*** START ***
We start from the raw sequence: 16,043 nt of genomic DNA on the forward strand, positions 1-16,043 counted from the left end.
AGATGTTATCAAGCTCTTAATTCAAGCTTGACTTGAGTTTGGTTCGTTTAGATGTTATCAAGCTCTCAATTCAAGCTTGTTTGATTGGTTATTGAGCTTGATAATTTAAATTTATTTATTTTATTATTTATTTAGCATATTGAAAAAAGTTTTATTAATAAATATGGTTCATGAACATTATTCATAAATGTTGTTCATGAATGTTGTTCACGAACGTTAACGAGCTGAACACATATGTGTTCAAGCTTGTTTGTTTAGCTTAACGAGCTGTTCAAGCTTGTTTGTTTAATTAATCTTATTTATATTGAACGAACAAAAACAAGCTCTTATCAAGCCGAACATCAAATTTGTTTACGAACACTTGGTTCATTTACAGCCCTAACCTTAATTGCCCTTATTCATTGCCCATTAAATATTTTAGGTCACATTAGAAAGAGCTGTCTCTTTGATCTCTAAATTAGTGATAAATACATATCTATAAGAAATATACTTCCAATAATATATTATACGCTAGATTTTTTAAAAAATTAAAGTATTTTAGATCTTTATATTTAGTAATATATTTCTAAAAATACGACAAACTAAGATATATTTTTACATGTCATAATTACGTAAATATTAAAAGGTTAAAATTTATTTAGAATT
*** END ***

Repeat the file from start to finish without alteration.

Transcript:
We start from the raw sequence: 16,043 nt of genomic DNA on the forward strand, positions 1-16,043 counted from the left end.
AGATGTTATCAAGCTCTTAATTCAAGCTTGACTTGAGTTTGGTTCGTTTAGATGTTATCAAGCTCTCAATTCAAGCTTGTTTGATTGGTTATTGAGCTTGATAATTTAAATTTATTTATTTTATTATTTATTTAGCATATTGAAAAAAGTTTTATTAATAAATATGGTTCATGAACATTATTCATAAATGTTGTTCATGAATGTTGTTCACGAACGTTAACGAGCTGAACACATATGTGTTCAAGCTTGTTTGTTTAGCTTAACGAGCTGTTCAAGCTTGTTTGTTTAATTAATCTTATTTATATTGAACGAACAAAAACAAGCTCTTATCAAGCCGAACATCAAATTTGTTTACGAACACTTGGTTCATTTACAGCCCTAACCTTAATTGCCCTTATTCATTGCCCATTAAATATTTTAGGTCACATTAGAAAGAGCTGTCTCTTTGATCTCTAAATTAGTGATAAATACATATCTATAAGAAATATACTTCCAATAATATATTATACGCTAGATTTTTTAAAAAATTAAAGTATTTTAGATCTTTATATTTAGTAATATATTTCTAAAAATACGACAAACTAAGATATATTTTTACATGTCATAATTACGTAAATATTAAAAGGTTAAAATTTATTTAGAATT